Life Without Limits Podcast, Episode 16: What to Know About Strength Training with a Chronic Health Condition

Life Without Limits Podcast, Episode 16: What to Know About Strength Training with a Chronic Health Condition

When it comes to strength training, sometimes people imagine loud grunting, heavy barbells, or chalk-covered hands.

But did you know that effective strength training is much simpler and far less intimidating than that?

According to Boston-based personal trainer and strength coach, Tony Gentilcore, that’s because the human body doesn’t recognize the amount of weight you’re lifting or the number of reps you’re doing. It only knows “time under tension,” or the amount of time your muscles are being worked.

That means there are many different ways—beyond barbells and chalk—to incorporate strength training into your health regimen regardless of the equipment available, what the weather is, or what health condition(s) you might have.

Gentilcore, who operates CORE and is often featured in Men’s Health and Women’s Health, joined the Life Without Limits podcast. He talks about strength training with a chronic condition, and how it can improve insulin resistance, increase metabolic flexibility, and transform your health as much as your appearance.

Whether working with professional athletes, movie stars, or people who have hypertension, Gentilcore believes that training with resistance is the “fountain of youth” and the core of good health.

Listen below and find Gentilcore on Facebook, Instagram, and Twitter for more great insight.


Transcript

 

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Host: This is Life Without Limits, the One Drop Podcast that gives you the tools, inspiration and support to challenge your limits. We talk with experts across all areas of health to open up more possibilities for you. Lean on us, as you step outside your comfort zone, to work your way toward better overall health and a Life Without Limits.

Kim Constantinesco: Welcome back to the Life Without Limits Podcast, where we talk with health experts to give you tips and support that help you reach your health goals. I’m your host Kim Constantinesco, and on today’s show we have Tony Gentilcore, a personal trainer and strength coach based on Massachusetts. He has worked with professional athletes, movie stars and people from all walks of life throughout his career. He owns and operates a personal training studio called Core in Brookline, Massachusetts and is often featured in Men’s Health, Women’s Health and many other worldwide health and wellness publications. Tony, thanks so much for joining the One Drop community today.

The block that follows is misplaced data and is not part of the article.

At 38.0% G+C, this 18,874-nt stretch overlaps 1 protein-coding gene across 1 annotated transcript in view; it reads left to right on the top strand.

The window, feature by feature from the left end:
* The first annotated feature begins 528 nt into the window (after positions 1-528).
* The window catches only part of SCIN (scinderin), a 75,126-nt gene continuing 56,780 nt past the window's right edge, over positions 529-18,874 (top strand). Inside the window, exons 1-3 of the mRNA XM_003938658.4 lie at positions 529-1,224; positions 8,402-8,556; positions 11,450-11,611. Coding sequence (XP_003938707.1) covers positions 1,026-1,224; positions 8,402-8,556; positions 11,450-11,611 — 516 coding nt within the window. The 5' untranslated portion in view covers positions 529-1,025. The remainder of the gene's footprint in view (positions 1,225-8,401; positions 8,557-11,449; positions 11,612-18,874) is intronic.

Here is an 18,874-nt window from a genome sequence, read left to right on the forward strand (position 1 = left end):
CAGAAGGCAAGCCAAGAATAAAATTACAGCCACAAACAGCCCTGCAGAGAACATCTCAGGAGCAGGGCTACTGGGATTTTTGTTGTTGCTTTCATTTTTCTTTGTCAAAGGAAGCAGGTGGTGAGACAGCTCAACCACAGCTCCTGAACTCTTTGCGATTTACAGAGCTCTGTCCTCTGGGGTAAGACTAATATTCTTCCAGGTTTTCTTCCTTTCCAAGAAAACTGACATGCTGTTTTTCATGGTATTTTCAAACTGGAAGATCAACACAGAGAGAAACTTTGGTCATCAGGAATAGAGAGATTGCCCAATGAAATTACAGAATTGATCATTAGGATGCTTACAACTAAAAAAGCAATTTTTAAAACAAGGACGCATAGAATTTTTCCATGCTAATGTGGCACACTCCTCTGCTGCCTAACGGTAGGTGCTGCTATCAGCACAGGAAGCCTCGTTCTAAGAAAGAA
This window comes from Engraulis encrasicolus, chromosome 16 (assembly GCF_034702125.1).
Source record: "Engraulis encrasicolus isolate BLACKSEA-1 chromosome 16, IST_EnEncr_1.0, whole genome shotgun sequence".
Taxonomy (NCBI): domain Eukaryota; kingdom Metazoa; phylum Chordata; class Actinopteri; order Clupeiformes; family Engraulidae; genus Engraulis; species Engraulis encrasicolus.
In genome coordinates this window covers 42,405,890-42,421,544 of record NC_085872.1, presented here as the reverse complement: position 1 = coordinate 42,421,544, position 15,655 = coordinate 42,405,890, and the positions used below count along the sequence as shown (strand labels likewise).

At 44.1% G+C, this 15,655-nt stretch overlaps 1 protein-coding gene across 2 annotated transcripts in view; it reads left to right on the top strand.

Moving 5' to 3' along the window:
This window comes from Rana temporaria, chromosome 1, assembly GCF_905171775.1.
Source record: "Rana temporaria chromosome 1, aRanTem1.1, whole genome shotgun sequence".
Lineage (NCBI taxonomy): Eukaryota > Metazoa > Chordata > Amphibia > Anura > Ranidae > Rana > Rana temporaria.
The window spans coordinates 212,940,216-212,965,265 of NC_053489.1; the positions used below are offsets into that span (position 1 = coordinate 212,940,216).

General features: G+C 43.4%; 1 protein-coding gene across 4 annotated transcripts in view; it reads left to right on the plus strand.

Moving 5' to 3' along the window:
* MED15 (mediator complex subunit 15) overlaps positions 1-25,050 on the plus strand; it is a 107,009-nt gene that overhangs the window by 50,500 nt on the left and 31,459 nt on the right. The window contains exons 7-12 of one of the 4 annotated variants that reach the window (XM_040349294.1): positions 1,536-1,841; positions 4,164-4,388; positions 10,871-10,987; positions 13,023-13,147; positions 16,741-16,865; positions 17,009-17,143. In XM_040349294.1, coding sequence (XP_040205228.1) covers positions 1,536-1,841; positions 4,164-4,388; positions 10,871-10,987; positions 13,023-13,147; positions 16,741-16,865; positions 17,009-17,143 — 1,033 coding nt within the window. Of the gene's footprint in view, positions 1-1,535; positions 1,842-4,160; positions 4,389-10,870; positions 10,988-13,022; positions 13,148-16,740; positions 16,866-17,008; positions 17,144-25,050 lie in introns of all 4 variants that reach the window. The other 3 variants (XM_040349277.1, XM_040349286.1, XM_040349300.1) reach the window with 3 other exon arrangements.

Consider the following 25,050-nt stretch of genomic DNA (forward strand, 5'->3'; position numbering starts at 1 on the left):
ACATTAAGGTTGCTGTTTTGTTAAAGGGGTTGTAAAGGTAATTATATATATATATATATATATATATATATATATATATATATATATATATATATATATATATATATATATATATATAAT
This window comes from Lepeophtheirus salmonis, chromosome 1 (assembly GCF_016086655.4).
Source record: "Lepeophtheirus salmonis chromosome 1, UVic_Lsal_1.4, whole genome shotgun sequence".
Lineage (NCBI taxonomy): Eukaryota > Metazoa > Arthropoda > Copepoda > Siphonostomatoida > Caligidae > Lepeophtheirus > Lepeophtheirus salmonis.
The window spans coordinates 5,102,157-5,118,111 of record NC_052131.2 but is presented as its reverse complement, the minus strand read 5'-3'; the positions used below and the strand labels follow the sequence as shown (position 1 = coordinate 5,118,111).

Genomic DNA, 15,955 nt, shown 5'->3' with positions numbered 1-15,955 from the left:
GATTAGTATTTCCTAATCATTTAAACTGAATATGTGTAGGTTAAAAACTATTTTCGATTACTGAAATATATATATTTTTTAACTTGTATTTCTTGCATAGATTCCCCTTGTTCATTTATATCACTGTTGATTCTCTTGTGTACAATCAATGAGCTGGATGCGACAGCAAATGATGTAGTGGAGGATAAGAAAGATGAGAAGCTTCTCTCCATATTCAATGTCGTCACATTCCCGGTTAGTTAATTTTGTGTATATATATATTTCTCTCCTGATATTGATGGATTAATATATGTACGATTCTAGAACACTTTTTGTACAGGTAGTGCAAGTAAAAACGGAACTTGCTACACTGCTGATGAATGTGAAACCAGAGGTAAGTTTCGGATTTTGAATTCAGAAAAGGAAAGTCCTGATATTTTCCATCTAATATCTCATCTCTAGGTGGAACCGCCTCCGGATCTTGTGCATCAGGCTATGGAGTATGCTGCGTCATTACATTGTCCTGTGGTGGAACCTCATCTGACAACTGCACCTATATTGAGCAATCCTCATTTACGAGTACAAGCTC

Tony Gentilcore: Well, thank you Kim. It’s my pleasure to come on. I love talking about strength training and getting people jazzed up on that topic. So I’m happy to do it.

Kim Constantinesco: Well, we have a lot to get into today. But first, tell us a little bit more about yourself and how you got into strength training, both in your personal life and in your professional life.

Tony Gentilcore: This is a funny story to me because I’m the only one in my immediate family is remotely interested in strength training. And for some reason as a kid growing up in the ‘80s it’s something I gravitated towards. I often attribute it to watching a lot of Rambo and Commando, Sylvester Stallone and Arnold Schwarzenegger movies. I watched those and was, like, oh man, those guys look pretty big and strong. That looks kind of cool.

And at that, obviously gravitated to sports. I was a baseball player all through high school, all through college, and I realized pretty quickly that resistance training and strength training could help me perform well on the baseball field. Unfortunately when I was still in my playing career there weren’t many professional teams looking for a right-handed pitcher who threw 87 miles an hour. And I finished my degree in health education and realized that I really liked strength training. I really liked this idea of helping people get healthy. So why not become a personal trainer?